Playing the game of business is a lot of fun, especially when your team wins an additional chunk of the market. It’s also enjoyable to trouble-shoot in advance of realized market problems to have a solution at the time the market is ready for it. I also find it fun to catch the competition off-guard from the innovation, forcing them to scramble for a “me too” product.

I think it’s time for you to have fun this week innovating.

© 2019 by CJ Powers

 

 

 

 

A Creative Approach to Dealing with Email

person using macbook pro on brown wooden desk

Photo by rawpixel.com on Pexels.com

We are often flooded with an onslaught of irrelevant data filling our email box. In this day of information overload, we can find ourselves swimming in hundreds of emails that are unrelated to our task at hand. Wading through it not only absorbs our precious time, but it also keeps us from our profitable work that meets our goals and objectives.

A few years ago, I returned from a conference where we had no time allotted to check emails, so I found my mailbox filled with about 1,200 new emails. These were the ones that did not meet the automated filtering system that forwarded most of the mail to other employees while I was out of the office. The stack was deemed to be only answerable by me, but I didn’t have eight hours to properly go through the stack.

I quickly surveyed my associates and asked what they did when there were more emails than time to go through them. One man said to delete them all since the important ones will get a follow-up email. A woman suggested I create a folder, move the emails into it for future consideration, and label the folder with the conference dates. However, she shared how she was still working through the emails from her vacation last year.

The sheer number of unanswered emails was taking a toll on me. The volume of mail increased the number of overwhelming distractions I faced. I could sense that the overload of information was crushing my ability to be creative and come up with simple ideas and solutions. Determining a process for dealing with old emails was mandatory if I wanted my mind freed for important innovative work.

To build the process, I brainstormed the types of emails needing to be addressed:

  1. Irrelevant emails
  2. Project-related emails
  3. Urgent emails
  4. Important emails
  5. Advertisements and advertorials

The most efficient way of handling emails is to only open it once and act on it. The action might be to take steps required by the email, respond to it, review and file it, or delete it. Since taking action is a must when going through emails, I decided to separate the emails before opening.

Delete Ads and Irrelevant Emails

The emails that were clearly an ad or unrelated to my primary function were immediately deleted. I had my mail program reveal the first few lines of each email so I was able to delete items without opening the mail. This allowed me to delete about 300 emails.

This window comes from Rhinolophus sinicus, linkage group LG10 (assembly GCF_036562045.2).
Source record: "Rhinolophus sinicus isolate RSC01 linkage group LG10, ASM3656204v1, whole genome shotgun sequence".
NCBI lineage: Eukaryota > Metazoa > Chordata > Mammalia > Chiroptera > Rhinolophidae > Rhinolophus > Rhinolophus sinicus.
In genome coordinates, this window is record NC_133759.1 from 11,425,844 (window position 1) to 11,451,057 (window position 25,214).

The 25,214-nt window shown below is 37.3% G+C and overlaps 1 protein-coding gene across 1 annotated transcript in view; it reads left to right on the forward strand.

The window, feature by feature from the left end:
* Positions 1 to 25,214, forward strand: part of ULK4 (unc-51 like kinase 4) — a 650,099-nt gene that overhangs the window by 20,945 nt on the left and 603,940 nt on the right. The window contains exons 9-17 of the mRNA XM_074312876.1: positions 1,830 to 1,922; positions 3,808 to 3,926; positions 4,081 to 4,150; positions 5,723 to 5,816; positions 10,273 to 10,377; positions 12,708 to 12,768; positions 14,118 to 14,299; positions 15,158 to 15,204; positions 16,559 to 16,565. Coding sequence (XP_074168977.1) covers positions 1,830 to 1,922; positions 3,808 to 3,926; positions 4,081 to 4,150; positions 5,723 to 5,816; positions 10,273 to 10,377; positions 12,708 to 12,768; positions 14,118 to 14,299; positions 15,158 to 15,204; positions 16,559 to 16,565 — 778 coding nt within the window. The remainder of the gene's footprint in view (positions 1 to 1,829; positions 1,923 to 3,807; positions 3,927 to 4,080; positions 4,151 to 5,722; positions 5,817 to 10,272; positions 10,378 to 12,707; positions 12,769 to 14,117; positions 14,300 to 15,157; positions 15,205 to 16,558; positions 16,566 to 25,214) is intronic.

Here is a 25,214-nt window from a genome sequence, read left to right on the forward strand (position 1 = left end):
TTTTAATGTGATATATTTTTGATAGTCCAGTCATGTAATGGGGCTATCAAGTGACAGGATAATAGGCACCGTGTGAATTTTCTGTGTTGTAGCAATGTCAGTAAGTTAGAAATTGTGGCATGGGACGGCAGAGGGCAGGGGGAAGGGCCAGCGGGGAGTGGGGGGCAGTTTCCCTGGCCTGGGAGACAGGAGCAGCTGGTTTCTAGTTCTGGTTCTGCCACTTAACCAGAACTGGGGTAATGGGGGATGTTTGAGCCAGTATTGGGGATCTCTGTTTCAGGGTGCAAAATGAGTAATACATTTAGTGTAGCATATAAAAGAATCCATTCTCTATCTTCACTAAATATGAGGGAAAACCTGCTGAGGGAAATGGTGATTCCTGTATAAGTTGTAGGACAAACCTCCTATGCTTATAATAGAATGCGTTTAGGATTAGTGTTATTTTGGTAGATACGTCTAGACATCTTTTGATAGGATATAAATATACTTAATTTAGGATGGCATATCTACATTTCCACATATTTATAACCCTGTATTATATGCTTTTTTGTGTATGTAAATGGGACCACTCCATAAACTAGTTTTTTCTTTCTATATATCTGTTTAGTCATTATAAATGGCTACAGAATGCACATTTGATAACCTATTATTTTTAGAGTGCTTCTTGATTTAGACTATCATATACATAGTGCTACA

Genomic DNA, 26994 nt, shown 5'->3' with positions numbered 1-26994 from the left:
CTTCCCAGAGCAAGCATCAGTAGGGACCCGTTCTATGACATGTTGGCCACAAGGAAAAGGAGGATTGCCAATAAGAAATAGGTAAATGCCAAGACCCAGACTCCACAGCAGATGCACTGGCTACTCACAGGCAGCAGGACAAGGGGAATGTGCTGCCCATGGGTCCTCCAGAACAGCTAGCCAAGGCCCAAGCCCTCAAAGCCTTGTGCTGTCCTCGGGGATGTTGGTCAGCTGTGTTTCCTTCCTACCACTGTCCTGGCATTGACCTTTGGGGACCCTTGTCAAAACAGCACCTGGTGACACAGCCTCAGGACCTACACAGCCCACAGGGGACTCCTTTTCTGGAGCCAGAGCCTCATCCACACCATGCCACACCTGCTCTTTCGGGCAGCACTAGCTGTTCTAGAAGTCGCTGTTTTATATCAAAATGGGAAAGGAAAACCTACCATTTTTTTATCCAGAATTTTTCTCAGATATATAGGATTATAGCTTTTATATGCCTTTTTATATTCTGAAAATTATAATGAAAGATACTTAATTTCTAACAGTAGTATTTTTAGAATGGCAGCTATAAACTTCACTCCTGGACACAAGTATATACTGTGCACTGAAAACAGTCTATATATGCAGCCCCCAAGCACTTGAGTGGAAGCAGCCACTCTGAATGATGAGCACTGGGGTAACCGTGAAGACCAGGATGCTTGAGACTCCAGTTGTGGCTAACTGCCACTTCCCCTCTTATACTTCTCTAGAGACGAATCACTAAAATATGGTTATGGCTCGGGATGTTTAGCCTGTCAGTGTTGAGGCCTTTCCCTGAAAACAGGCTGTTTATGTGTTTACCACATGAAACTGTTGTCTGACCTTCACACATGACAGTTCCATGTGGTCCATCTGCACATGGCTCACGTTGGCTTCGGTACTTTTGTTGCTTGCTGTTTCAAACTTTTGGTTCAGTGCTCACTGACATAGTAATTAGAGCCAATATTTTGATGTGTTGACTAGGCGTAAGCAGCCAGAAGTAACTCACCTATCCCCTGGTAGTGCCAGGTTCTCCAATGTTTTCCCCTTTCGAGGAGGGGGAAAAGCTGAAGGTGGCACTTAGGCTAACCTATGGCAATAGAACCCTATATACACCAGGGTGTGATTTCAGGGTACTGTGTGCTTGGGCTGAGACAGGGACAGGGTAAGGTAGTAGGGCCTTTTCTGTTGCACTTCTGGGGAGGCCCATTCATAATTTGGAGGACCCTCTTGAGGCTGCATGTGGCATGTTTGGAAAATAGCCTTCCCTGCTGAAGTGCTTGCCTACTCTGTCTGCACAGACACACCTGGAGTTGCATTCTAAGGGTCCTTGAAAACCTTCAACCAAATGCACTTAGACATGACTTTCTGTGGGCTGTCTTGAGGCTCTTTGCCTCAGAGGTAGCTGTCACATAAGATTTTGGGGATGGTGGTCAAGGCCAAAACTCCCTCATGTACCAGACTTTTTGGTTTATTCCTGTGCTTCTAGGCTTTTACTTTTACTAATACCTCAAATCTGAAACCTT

File Project Emails

Since the people I work with use a protocol in the email subject line for ease of searching and sorting, I was able to move project files into their appropriate folders for review during my next scheduled project time. Unopened mail that is moved into a folder is still highlighted as not yet having been read, allowing me to know exactly which emails to read first. This action allowed me to schedule about 400 emails to a time slot booked for the project it pertained to.

Take Immediate Action on Urgent Emails

There were about 50 emails requesting my immediate attention, but only seven that actually needed my attentiveness. After taking care of the seven, I made quick decisions on what the remaining required for true next steps. This was important since some people’s urgent matters aren’t my problem. My decisions need to be based on what was urgent for me, not others.

Schedule Important Emails

There were about 100 emails that I’d consider important. I scheduled a handful of 30-minute response blocks of time throughout the week to work on the important items. Some of the emails only required me to assign projects to key players, while others required my time. The goal was to do a little bit every day until all the important items had been handled.

Outside of the above sorting categories, were about 350 emails that needed some action, but may or may not have had any level of importance. I quickly scanned the emails and made immediate decisions on the level of action required. All but about a dozen emails ended up in the trash.

I use the Gmail search engine for my emails because it gives me the most control available. Not only can I search by customer or project, but I can also search by what I don’t want included in the search.

For instance, let’s say I’m searching for legal files under project code TNT, but I don’t want any of Anthony’s emails in the output results. In the search bar, I type: TNT attorney -Anthony. This gives me all coded emails that include the attorney while leaving out all emails with Anthony’s name. The simple use of the minus sign reduced my output results from 1,633 documents down to 5, of which I opened the one I needed.

By maintaining a process for sorting through an overload of emails frees us up to innovate. Instead of eating up hours of our day trying to catch up, we can take relevant action immediately. And, we can open key project emails during project billable times instead of administrative times—making the reading of emails profitable.

© 2019 by CJ Powers